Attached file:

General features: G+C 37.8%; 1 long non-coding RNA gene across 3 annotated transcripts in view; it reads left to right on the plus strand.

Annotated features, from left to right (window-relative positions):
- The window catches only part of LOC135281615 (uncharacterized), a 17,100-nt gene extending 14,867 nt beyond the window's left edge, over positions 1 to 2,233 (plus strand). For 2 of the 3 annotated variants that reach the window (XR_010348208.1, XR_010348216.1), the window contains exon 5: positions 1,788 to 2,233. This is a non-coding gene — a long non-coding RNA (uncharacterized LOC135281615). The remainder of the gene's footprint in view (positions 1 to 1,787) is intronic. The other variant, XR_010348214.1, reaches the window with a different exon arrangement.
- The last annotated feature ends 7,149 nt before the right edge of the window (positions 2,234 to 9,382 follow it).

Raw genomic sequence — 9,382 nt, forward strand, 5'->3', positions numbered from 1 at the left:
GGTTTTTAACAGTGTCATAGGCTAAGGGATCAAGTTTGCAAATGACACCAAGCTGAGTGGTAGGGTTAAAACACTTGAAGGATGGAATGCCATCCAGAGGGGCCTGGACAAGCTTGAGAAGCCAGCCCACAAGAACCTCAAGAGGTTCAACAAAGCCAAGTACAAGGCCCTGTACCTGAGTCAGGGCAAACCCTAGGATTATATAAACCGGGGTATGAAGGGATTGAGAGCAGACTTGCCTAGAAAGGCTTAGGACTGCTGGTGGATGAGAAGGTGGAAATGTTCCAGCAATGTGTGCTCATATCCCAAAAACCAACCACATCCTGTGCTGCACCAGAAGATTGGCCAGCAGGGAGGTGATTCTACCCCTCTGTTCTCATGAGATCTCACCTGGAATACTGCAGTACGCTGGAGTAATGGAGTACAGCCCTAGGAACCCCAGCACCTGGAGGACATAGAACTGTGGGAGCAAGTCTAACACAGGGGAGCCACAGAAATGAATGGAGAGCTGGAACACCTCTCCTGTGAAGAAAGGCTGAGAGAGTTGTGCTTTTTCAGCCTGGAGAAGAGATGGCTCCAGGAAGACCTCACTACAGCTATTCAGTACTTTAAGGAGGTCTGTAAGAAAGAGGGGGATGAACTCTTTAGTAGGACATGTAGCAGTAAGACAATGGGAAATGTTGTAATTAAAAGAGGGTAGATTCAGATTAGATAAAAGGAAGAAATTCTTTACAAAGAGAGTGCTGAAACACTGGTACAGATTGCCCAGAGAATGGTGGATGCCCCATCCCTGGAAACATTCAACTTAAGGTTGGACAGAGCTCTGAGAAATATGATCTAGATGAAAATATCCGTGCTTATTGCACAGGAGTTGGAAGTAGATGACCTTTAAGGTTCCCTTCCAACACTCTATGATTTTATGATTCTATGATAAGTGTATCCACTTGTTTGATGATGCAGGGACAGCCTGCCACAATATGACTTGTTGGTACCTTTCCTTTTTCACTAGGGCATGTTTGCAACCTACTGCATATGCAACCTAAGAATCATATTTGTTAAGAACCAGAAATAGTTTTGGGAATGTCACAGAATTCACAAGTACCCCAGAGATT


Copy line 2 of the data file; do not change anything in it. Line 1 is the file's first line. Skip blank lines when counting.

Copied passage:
Annotated features, from left to right (window-relative positions):